"Billy Hutchinson, the murderer of Kitty Hall at Chicago Sunday evening, has a peculiar record on the books at Joliet Prison. He had the name of being a professional footpad and desperate thief—well known to the police of Chicago, St. Louis, and Kansas City. He was sent to the Missouri Penitentiary previous to 1875 for a daring robbery in St. Louis. He was twice convicted of robbery in Chicago. [On] Dec 9th 1875 he was sent down for five years, and was released in 1879. In less than four weeks he was again holding up victims. His former pals began to shun him after his first term at Joliet, alleging that he was subject to fits and spells of insanity, and was not considered a safe man to do crime with. In May 1880 he was again sent to Joliet on a three-year term for robbing a stockman named Bibler, of Rochester, Indiana. Bibler was on his way to the Lake Shore depot when Hutchinson knocked him down with a sandbag, and robbed him of his watch and money. Hutchinson was captured with the proceeds on his person, and 'settled' for his second term of three years.

    "Shortly after entering the prison he was declared to be insane by the prison physician, and was ordered transferred to the Elgin Insane Asylum, from which place he effected his escape in February 1882, but was recaptured in Chicago some months later and returned to the asylum. In July 1882 Dr. Kilbourne, of the asylum, came to the conclusion that Hutchinson was no longer insane, and sent him back to the prison as being of sound mind. Hutchinson completed his sentence and was released in November 1882.

    "The victim, Kitty Hall, was known among the crooks as a 'panel-worker [a prostitute who works in a brothel with two-way mirrors for peep shows] and shoplifter'. She served but one term at Joliet—was sent down March 9, 1882, for two years, for fleecing an unlucky caller while she was a 'boarder' at Ruby Bell's place."

    So far we have no account of how Billy Hutchinson killed Kitty Hall. Did he kill/murder/slaughter her in true "Whitechapel Style"? Was he an "expert with the knife" who made "many peculiar toys from bones"?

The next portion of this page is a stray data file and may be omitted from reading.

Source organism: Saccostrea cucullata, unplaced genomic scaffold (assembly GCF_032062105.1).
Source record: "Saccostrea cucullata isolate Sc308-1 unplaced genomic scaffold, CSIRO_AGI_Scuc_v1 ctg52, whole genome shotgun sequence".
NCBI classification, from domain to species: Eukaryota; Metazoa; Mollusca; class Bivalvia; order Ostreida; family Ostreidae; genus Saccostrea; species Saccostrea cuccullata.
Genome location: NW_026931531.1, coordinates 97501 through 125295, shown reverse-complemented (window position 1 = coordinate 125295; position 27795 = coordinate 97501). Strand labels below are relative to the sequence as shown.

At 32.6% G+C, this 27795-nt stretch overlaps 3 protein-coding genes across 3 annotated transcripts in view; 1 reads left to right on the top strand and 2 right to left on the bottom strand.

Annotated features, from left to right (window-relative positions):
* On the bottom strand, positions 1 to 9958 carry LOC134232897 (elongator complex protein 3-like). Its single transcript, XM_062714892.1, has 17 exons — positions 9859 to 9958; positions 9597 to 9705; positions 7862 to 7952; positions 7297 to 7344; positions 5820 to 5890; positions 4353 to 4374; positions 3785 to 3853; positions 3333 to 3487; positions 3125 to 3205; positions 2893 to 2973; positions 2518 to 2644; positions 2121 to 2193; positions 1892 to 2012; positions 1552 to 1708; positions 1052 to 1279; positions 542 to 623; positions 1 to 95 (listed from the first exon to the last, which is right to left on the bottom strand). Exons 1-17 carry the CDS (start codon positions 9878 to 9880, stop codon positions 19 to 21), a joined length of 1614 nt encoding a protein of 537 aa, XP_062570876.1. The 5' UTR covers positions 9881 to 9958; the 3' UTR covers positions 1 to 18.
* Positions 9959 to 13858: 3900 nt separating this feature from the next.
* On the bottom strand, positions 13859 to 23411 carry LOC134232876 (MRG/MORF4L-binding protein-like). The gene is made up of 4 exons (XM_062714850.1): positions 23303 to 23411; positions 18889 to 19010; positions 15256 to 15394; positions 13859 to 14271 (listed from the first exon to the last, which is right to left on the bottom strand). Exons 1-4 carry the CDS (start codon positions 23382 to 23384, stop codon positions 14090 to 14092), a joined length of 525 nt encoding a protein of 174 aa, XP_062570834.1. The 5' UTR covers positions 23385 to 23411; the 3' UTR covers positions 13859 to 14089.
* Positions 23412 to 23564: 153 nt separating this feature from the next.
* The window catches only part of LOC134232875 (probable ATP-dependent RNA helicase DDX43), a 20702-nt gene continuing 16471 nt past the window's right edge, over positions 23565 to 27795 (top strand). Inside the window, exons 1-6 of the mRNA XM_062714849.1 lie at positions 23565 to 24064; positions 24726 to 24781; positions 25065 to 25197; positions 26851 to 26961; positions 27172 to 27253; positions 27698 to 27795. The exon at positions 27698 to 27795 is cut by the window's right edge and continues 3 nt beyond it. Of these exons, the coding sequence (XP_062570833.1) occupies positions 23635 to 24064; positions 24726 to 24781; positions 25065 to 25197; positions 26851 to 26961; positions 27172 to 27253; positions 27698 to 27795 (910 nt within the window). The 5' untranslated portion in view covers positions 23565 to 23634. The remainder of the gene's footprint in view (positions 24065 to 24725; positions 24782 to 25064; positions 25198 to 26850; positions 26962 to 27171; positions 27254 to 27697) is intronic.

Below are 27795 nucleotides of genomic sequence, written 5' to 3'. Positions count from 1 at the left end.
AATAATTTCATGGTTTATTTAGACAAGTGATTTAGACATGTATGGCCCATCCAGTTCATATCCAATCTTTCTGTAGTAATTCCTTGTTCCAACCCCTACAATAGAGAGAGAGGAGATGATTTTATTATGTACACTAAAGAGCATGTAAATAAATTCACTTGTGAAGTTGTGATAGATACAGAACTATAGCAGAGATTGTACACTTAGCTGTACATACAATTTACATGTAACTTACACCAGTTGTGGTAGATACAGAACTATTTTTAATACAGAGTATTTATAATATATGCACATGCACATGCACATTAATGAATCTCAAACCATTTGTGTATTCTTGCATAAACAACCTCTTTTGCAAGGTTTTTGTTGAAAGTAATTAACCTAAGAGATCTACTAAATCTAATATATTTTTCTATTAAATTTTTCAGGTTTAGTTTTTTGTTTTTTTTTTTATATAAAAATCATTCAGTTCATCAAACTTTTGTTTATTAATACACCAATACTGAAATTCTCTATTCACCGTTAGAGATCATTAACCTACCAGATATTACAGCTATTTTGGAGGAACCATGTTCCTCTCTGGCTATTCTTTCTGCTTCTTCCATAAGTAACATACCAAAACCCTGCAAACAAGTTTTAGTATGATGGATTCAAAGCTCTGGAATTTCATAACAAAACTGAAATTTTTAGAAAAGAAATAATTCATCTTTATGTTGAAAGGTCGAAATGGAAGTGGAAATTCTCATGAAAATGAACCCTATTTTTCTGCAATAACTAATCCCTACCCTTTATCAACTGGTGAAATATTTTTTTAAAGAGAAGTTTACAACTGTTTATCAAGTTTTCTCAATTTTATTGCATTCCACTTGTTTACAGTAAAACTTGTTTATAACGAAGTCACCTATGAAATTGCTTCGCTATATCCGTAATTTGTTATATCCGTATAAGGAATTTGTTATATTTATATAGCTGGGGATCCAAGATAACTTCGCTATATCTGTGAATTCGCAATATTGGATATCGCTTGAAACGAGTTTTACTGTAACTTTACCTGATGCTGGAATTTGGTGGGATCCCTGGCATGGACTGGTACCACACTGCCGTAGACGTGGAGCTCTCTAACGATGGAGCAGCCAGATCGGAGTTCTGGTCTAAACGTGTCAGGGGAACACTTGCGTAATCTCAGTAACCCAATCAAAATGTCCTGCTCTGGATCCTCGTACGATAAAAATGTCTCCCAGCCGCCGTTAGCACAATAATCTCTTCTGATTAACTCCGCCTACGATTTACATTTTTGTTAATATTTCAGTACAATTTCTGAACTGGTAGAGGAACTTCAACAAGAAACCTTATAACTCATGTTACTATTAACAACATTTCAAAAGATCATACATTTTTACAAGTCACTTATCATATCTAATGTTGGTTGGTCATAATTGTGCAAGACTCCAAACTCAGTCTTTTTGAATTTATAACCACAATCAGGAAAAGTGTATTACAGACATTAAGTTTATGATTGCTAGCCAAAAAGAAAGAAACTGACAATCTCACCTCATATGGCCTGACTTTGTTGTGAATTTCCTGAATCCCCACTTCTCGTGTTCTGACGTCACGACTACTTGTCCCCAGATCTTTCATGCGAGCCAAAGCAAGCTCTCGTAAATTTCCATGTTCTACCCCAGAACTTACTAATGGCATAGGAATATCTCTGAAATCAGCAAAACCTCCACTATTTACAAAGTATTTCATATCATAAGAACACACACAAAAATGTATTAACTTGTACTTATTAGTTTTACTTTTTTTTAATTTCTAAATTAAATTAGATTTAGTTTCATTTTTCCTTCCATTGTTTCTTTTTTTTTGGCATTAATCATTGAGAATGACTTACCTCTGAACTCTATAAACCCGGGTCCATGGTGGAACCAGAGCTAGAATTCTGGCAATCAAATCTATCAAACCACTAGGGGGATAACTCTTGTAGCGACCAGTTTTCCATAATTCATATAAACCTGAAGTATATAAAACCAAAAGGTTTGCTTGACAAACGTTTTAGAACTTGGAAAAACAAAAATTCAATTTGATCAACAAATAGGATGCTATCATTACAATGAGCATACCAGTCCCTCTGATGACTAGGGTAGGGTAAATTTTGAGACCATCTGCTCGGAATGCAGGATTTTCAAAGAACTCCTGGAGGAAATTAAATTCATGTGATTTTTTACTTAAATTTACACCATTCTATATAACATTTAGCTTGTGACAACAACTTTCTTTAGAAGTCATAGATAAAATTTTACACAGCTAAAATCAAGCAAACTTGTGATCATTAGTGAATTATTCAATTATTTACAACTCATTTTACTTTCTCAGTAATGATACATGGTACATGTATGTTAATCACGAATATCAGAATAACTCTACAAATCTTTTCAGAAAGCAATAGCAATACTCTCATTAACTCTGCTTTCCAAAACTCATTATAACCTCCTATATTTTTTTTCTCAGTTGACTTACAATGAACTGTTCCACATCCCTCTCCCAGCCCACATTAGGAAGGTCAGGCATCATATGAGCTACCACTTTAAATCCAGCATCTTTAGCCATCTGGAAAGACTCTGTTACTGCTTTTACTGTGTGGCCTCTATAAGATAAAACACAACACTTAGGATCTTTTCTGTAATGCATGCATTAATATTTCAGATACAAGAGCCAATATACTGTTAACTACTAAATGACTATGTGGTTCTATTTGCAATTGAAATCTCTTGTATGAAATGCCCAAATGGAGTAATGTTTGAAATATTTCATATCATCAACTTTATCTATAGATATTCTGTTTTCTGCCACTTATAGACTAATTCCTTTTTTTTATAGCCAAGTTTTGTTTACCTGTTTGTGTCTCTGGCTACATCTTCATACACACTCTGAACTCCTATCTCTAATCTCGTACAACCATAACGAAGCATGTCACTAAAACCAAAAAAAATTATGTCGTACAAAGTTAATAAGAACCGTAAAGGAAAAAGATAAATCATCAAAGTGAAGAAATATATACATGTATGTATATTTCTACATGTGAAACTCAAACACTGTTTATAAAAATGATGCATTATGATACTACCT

Chicago Daily Tribune, June 15th 1885—

    Shooting of a Depraved Woman by her Paramour

    "The life of Kittie Hall, twenty of whose forty years had been depraved, was ended at 5 o'clock yesterday afternoon by a single shot supposed to have been fired by Billie Hutchinson, for thirteen years her paramour, and an ex-soldier and ex-convict. The life-taking was enacted in a small room of the one-storey frame hovel No. 126½ Pacific Avenue, a disreputable house kept by Lizzie Smith, of which the dead woman was an inmate . . .

    [The gunshot] " . . . awakened the proprietress of the house who had been asleep in a back room. She smelled the powder, and, knocking at the door of the room where she knew Kittie Hall was, she called to her.

    Hutchinson replied: 'It's me.'

    "'What did you do?' asked the Smith woman.

    "'O, I killed her!' was the answer. 'Get an officer,' he continued. 'I'll stay here till he comes; I'll hang for it' . . .

    " . . . [Hutchinson] is a rather good-looking fellow of about 35 years. [Kitty Hall] was repulsive-looking. The pistol was found under the pillow upon which her head was lying. The woman's body was left at the house and will be buried by the proprietress and inmates."

    Billy Hutchinson's one and only murder was committed with a gun which tends to rule out his modus operandi changing to the knife, assuming of course that he crossed the Atlantic prior to 31st August 1888. But after May 1888 there is no further record of him escaping from Kankakee Asylum or Joliet Prison; nor in 1902 of him being released at the end of his seventeen year sentence at the age of about 52. Perhaps he died in prison.

    From the foregoing I think we can safely assume that the "US Escaped Lunatic George Hutchinson" story was prompted by the appearance of Abberline's post-inquest witness and can be blamed on an imaginative US pressman with a scant regard for the facts.


    Never believe anything until it has been officially denied.


    • #3
      Fascinating Simon-

      Sadly I don't reckon it was Georgie boy (sadly)- great research though!

      'Would you like to see my African curiosities?'


      • #4
        Thanks Simon! So I guess the door is still open a crack for Mr. Hutchinson II.

        Was this story mentioned in the old Barlow and Watt TV series? I remember something about Chicago in there but I can't recall quite what.
        This my opinion and to the best of my knowledge, that is, if I'm not joking.

        Stan Reid


        • #5
          Hi Stan,

          Sorry, can't help you with Barlow and Watt. I have enough trouble remembering what I saw on TV last week.


          Never believe anything until it has been officially denied.


          • #6
            We're desperate for any Ripper connection here in IL. This, Cream/double and Mudgett are about the best we can do.
            This my opinion and to the best of my knowledge, that is, if I'm not joking.

            Stan Reid